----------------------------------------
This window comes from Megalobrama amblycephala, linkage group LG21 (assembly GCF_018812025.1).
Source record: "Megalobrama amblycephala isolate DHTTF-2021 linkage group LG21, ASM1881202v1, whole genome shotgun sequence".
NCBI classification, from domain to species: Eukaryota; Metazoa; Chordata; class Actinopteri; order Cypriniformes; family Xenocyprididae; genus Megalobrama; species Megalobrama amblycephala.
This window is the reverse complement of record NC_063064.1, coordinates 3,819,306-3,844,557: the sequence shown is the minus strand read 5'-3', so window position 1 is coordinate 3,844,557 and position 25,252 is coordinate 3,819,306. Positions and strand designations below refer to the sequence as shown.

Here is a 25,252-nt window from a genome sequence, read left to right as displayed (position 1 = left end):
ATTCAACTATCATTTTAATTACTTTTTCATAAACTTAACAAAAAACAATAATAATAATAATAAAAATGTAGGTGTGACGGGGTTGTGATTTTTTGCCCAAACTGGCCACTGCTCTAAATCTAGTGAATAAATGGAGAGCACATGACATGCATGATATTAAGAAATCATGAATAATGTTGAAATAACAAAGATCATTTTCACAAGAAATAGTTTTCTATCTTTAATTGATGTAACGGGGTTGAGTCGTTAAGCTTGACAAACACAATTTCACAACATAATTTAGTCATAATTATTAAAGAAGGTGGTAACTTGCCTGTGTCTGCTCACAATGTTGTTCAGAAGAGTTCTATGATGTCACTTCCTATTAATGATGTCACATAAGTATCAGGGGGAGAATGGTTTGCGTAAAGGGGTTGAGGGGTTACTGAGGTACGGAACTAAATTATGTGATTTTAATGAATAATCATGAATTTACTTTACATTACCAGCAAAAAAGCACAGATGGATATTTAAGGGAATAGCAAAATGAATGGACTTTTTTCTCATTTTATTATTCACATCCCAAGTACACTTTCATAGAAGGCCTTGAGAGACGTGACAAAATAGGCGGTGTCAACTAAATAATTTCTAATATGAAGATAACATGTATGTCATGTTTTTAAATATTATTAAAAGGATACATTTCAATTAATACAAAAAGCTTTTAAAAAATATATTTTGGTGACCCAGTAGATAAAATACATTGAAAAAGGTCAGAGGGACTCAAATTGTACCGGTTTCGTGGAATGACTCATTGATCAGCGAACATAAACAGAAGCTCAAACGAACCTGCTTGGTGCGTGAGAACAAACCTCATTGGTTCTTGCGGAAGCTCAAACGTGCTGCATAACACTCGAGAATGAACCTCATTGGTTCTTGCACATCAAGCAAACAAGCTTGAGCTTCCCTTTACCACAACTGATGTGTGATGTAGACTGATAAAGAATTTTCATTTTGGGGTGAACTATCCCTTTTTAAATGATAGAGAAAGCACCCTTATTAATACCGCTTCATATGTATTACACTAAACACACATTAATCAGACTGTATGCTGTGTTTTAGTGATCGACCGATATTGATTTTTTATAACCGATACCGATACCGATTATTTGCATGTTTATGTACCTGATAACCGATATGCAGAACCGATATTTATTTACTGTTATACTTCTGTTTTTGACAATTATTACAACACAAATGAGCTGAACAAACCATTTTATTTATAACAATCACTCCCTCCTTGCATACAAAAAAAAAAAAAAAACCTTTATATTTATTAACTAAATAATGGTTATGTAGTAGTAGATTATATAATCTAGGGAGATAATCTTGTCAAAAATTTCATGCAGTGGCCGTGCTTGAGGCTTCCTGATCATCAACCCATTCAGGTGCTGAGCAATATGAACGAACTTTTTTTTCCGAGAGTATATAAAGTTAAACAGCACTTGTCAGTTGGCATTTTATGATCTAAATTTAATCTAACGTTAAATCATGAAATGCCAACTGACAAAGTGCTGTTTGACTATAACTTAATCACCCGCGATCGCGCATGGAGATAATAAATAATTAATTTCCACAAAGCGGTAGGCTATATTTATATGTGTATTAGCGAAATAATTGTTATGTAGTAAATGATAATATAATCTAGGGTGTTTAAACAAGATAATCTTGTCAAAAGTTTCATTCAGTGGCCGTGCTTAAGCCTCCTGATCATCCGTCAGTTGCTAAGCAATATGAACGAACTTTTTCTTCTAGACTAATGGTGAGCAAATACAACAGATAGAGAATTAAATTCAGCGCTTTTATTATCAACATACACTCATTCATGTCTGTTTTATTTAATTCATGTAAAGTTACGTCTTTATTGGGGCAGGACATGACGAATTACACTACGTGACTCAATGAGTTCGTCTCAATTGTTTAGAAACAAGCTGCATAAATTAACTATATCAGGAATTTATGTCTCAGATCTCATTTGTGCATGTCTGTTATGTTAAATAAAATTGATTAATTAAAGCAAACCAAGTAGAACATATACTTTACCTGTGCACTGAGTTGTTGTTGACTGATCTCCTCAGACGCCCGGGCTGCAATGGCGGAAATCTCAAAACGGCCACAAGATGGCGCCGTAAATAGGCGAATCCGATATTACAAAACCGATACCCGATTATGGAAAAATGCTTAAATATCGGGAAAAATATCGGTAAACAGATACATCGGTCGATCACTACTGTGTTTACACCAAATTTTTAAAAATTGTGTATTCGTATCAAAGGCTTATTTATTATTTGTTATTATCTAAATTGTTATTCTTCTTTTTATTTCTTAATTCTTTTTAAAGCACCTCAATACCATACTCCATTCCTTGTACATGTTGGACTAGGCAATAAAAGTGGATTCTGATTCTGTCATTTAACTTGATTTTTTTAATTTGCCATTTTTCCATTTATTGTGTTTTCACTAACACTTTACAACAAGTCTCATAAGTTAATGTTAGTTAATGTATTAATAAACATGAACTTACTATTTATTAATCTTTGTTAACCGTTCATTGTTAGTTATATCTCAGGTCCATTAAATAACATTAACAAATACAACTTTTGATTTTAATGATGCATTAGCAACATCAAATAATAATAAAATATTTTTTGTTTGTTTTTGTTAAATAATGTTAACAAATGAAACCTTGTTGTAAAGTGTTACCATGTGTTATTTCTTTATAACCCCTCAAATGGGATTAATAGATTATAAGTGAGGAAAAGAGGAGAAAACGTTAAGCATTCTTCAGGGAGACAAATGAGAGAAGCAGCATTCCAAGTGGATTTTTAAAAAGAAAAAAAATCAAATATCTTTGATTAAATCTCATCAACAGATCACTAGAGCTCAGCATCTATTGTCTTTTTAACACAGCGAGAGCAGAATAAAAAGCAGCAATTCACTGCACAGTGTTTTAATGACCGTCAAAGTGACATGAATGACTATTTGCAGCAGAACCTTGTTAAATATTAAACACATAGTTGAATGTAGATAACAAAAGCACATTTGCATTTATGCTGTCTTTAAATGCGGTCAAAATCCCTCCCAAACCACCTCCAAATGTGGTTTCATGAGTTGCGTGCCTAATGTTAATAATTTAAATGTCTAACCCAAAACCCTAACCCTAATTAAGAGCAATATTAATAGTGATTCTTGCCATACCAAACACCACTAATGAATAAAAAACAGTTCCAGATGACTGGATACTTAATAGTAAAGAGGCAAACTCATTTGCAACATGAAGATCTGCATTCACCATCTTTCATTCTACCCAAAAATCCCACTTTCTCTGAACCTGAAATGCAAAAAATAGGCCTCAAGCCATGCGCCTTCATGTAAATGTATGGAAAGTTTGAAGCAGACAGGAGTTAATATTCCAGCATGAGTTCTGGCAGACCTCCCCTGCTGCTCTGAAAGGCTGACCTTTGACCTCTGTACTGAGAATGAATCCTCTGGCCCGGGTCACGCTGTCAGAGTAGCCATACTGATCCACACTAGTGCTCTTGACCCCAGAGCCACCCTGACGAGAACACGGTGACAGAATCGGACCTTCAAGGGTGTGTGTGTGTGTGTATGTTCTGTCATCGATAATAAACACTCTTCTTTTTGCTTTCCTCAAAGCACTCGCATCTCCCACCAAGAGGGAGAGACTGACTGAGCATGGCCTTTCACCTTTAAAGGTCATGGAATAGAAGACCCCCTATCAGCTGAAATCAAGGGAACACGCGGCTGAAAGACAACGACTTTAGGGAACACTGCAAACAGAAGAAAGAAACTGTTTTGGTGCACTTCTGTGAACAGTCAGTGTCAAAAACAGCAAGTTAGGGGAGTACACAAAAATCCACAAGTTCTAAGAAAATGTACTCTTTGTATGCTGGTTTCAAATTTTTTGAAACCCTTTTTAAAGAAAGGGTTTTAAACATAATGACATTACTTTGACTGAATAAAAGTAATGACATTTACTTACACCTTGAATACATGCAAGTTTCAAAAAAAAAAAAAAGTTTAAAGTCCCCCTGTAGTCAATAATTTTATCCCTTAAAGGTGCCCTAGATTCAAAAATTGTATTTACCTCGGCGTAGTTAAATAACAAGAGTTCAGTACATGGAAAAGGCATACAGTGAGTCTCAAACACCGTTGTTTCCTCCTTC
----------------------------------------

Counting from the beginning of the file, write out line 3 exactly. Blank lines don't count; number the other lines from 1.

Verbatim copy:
NCBI classification, from domain to species: Eukaryota; Metazoa; Chordata; class Actinopteri; order Cypriniformes; family Xenocyprididae; genus Megalobrama; species Megalobrama amblycephala.